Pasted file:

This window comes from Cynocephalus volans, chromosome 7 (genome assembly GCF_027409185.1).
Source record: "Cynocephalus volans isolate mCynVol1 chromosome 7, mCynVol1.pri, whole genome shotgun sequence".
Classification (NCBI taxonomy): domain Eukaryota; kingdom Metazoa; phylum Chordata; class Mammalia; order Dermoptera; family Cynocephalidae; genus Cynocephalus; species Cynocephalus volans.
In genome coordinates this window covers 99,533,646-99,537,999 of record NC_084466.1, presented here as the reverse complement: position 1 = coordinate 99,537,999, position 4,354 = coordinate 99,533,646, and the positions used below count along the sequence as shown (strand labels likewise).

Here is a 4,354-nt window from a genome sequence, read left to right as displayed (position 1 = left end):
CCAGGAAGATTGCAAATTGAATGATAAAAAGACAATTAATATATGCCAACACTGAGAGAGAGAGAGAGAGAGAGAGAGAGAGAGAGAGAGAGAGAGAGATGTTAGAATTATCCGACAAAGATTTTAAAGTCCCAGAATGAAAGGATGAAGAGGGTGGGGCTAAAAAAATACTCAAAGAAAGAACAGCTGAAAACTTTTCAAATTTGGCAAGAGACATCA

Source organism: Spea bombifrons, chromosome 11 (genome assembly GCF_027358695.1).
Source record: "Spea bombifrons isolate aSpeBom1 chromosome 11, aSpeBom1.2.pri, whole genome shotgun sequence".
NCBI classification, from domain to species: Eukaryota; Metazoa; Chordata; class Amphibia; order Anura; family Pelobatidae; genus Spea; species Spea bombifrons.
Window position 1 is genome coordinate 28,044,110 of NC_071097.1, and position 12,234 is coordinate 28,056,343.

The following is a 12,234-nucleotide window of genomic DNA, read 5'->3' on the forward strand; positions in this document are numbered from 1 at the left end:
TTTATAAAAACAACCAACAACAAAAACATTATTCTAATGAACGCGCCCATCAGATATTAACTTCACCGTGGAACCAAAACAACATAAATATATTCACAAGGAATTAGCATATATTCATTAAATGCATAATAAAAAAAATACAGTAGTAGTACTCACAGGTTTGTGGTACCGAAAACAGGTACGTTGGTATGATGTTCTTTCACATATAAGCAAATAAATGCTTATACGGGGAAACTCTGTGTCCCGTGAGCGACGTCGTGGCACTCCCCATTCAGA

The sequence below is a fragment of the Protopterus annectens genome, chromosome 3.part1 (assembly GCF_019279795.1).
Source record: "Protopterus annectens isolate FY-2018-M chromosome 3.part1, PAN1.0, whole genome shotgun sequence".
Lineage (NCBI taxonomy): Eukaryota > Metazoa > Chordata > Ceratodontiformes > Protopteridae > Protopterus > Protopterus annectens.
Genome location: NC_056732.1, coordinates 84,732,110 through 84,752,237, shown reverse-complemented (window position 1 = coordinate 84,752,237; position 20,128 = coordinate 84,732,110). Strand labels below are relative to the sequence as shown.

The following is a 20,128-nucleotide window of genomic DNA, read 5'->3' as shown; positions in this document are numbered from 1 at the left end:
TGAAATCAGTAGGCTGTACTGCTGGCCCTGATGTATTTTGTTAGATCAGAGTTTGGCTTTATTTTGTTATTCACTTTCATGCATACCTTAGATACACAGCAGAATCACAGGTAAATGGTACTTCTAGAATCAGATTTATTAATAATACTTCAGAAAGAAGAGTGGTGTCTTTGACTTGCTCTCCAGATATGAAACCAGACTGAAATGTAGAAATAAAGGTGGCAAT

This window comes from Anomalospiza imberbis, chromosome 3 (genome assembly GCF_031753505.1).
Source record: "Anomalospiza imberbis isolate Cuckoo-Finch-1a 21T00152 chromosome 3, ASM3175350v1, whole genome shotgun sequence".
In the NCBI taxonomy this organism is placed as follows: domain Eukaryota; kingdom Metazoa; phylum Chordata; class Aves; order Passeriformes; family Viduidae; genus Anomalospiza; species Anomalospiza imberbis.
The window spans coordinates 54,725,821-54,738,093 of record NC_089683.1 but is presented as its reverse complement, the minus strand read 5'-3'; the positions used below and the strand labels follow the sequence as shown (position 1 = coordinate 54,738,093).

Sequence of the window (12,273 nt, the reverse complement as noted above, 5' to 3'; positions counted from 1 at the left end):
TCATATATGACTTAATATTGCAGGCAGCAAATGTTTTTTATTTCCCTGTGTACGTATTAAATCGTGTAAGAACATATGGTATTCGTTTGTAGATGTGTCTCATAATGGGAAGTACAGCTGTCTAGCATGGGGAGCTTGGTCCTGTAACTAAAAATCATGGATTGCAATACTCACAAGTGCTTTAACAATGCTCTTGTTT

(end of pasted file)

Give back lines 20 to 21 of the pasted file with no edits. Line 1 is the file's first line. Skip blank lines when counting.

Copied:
Source record: "Anomalospiza imberbis isolate Cuckoo-Finch-1a 21T00152 chromosome 3, ASM3175350v1, whole genome shotgun sequence".
In the NCBI taxonomy this organism is placed as follows: domain Eukaryota; kingdom Metazoa; phylum Chordata; class Aves; order Passeriformes; family Viduidae; genus Anomalospiza; species Anomalospiza imberbis.